Monday, August 4, 2014

The heroes in my life

When I was really small I used to name my hero as my uncle. Man, he was the coolest, but he was also the kindest and the most generous. With time I realized he had been my hero because he was so much like my grandfather. I always worshipped my grandpa, but it was not until I was older that I could see all that he truly was. One got to know my grandfather not only by talking with him, but by observing him and by listening to the stories of others. He was a humble man with no need to flaunt his good deeds, but you could see it in his actions towards others and heard it in the tales of compassion that others shared of things he had done for them. He did good, not for the glory of it, but silently, out of his love for others and for his Lord. He was the best man I knew and truly a saint here on earth. I will forever be inspired by him and call him my hero.
My grandfather passed away back in August, my first week in Argentina. Although it was very difficult to grieve so far from family, I was blessed to spend time with my grandfather and say my goodbyes before leaving, knowing he would soon go to the Lord.
One hero passed on this past year while in Argentina and another was born into my life. While these individuals are from two very distant places and born in two very different times, I see them both as heroes for similar reasons.
Paula runs the comedor at which I worked. In fact, the comedor is basically in the garage of her home. She is a small but fierce woman with a heart for others unlike anything I've ever seen. Paula works a full time job as a social worker, then returns home and puts the rest of her time and energy into the comedor and those in her community. She has a family of her own, all of whom also sacrifice for the cause for which Paula fights. She does it not for the glory, but out of love. I doubt many outside of La Plata know Paula's name, but let me tell you, almost everyone in her community does.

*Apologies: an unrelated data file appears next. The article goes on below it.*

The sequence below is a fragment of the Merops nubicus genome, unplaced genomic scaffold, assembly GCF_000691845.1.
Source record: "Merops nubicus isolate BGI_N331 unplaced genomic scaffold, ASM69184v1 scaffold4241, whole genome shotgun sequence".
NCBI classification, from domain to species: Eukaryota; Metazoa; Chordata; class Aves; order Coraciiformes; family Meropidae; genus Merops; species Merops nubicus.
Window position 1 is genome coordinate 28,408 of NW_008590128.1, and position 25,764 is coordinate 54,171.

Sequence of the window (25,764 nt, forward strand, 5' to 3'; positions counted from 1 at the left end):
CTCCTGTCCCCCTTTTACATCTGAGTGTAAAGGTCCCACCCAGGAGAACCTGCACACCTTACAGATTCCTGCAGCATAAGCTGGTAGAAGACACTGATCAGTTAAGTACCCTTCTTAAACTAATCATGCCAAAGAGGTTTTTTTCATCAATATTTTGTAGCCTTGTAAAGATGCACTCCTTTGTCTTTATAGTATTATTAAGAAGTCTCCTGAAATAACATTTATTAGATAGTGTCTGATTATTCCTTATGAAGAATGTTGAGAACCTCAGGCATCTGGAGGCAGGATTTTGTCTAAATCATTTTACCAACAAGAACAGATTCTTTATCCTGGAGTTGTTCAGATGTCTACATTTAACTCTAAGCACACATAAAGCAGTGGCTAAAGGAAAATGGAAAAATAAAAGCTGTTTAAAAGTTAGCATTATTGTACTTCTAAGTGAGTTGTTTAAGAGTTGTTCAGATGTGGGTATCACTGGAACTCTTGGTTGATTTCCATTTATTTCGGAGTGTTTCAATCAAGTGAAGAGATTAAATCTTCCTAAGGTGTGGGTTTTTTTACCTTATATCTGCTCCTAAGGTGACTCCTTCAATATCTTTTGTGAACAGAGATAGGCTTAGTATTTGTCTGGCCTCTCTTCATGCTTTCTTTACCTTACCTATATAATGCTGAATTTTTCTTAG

Every mother knows she can turn to Paula for help. Every family knows she will listen, judgment free and with understanding. Every worker at the comedor knows they can turn to her for guidance. Every school knows they can turn to her when a student needs additional help. Most importantly, every child knows she is there fighting in their corner and believing they have what it takes to succeed.
People like Paula and my grandfather are rocks to those around them. They are strong, sturdy, never-ending sources of love and support. Personally, they are deeply inspiring. I used to think I had to do something grand with my life. I wanted to make some huge difference in the world. I've grown up a bit and with some help from my heroes realized I don't need to save the world. By my goodness, if I can be the endless source of love, strength, and encouragement for those around me, if I can be for my community what Paula is for hers, if I can believe in those who have no one else in their corner, that will be enough.

Before I left, during a meeting I was asked if there was anything I’d like to say to Paula about my experience working at the comedor and working with her.  I immediately broke down in tears.  I couldn’t express in words what I felt inside and the ways Paula and the comedor have impacted my life.  Just as I couldn’t adequately express myself then, the words on this blog do no justice to Paula, the comedor, and the work they do.  She has given me insight in what I want to with my life and shown me the kind of life I want to lead.  For that and for so much more, I am eternally grateful and will forever see her as a hero alongside my grandfather.

Thanks to everyone for your love and support this year!  I could certainly use some prayers as I transition into life here in the US and figure out what’s next.  If we’re lucky, we might get one more blog out of me on some reflections over my time in the YAGM program…no promises thoughJ

A portion of the kids and workers of the comedor, Compartiendo un SueƱo, during an outing to the park! 

My grandfather and a couple years ago during a family picnic at the beach.

Wednesday, June 25, 2014

The weekend

For some reason I always think that something profound needs to happen for me to write a blog post.  So I wait, and I wait, and I wait.  Honestly, profound things aren't happening here everyday.  And while profound things often come with great joy, the small things often come with great joy as well.  Profound moments are momentary and usually scarce, so I might as well start sharing the abundance of joy I find in the everyday small moments.  Nothing grand happened this past weekend, it was rather ordinary, but a lot small things happened that made for a pretty wonderful few days.